Many Pies

Many Pies

Tuesday, June 26, 2018

Morriss' law(s)

I recently came across a couple of lists of software development laws:
The eponymous laws of software development
Laws of software development

I may or may not have publicly stated Morriss' law:
Every site/program/app attempts to expand until it resembles Twitter
See Facebook, Skype, Confluence

However on one of those lists I cam across:

Zawinski’s Law

This law addresses software bloat and states…
Every program attempts to expand until it can read mail. Those programs which cannot so expand are replaced by ones which can.


I was going to state Morriss' second law, which is like the first one, but has "until it has Stories", but I think there's Morriss' greater law at work here, which is something like:

If they copy you, you're doing something right.
 There's probably a better way of saying it though.

Friday, April 20, 2018

Free Salesforce postcode checker

While you can get Salesforce apps that check postcodes for you, here's a bit of Javascript that will check a UK postcode for you using the postcodes.io API and tell you if it's valid or not. It's not clever enough to suggest what the postcode might be, but then it is free.

Create a new button on the Contact object (Display Type: Detail Page Button, Behaviour: Execute JavaScript) and put this javascript on it:

{!REQUIRESCRIPT("/soap/ajax/20.0/connection.js")} 
var postcode = '{!Contact.MailingPostalCode}'; 
if (postcode != '') {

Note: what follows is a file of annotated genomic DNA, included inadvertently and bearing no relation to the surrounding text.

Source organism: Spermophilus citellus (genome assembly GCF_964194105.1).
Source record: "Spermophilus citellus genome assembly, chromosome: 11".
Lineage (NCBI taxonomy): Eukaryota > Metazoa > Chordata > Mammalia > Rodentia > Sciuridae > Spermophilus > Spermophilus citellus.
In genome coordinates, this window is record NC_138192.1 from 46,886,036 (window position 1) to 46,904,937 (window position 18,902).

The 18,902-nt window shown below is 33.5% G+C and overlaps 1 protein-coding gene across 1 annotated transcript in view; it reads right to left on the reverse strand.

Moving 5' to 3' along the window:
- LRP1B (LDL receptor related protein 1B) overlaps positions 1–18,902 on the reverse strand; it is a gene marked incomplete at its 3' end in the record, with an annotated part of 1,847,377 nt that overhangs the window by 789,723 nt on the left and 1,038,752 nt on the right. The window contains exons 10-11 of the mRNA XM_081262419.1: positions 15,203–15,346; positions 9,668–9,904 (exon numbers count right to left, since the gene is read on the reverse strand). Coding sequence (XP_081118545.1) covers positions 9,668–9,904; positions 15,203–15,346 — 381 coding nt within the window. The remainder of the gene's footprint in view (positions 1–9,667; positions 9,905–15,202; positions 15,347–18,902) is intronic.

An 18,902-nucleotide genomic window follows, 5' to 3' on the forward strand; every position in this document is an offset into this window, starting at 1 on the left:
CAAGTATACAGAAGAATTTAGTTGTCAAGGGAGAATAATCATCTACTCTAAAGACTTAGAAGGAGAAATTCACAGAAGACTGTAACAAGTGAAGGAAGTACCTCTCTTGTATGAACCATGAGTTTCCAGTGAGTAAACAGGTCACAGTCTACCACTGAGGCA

postcode = postcode.replace(' ','%20'); 
sforce.connection.remoteFunction({ 
url : 'http://api.postcodes.io/postcodes/'+postcode+'/validate', 
async : true, 
cache : false, 
method: "GET", 
onSuccess : function(response) { 
if (response.slice(-5) == 'true}') { 
alert('OK'); 
} else { 
alert('Wrong - check using https://www.royalmail.com/find-a-postcode'); 
} 
}, 
onFailure : function(response) { alert('ERROR: '+response); } 
}); 
}
For the Account object use
{!Account.BillingPostalCode}

or
{!Account.ShippingPostalCode}
as appropriate.

Wednesday, September 27, 2017

Technology needs lights

(Crossposted from my non-techie blog because I put it on the wrong one to start with.)

Computer lights
This is part of an IBM mainframe that I saw at the Science Museum in London. It's hard to imagine that anyone ever understood what they all meant. I think the reason there are so many lights is because there is so much to go wrong. The lights show when something's working, so no light means failure, or when something fails. These days the FLP BFR (flip buffer?) always does what it's supposed to, so we don't need to have a light for it.

I remember when modems had a full set of lights: TX, RX, DCD, DTR and so on. I also remember using them to try and work out why connections weren't being made. As they became smaller and sleeker they had just a couple of lights to show activity. Then they disappeared altogether.

We need lights for things we can't rely on. Once it's reliable the lights go away. Today I was re-reading the essay from Douglas Adams, "How to Stop Worrying and Learn to Love the Internet", written in 1999 (I wonder if that distinguished journalist still things the Internet is a fad). Quoting the computer scientist Bran Ferren he says, "Technology is stuff that doesn't work yet". Douglas illustrates this: "We no longer think of chairs as technology, we just think of them as chairs".  So my corollary to this is technology needs lights. Chairs don't need lights.

Thursday, August 03, 2017

Raiser's Edge to Salesforce/Causeview part 2 - going live

It's been a long time since part 1 and we've now gone live with Salesforce and Causeview. I may do another higher level post, but here are some low level thoughts. (Ivan Wainewright has a good post on all the roles you need in your team. As you'll see I commented on it.)

Limitations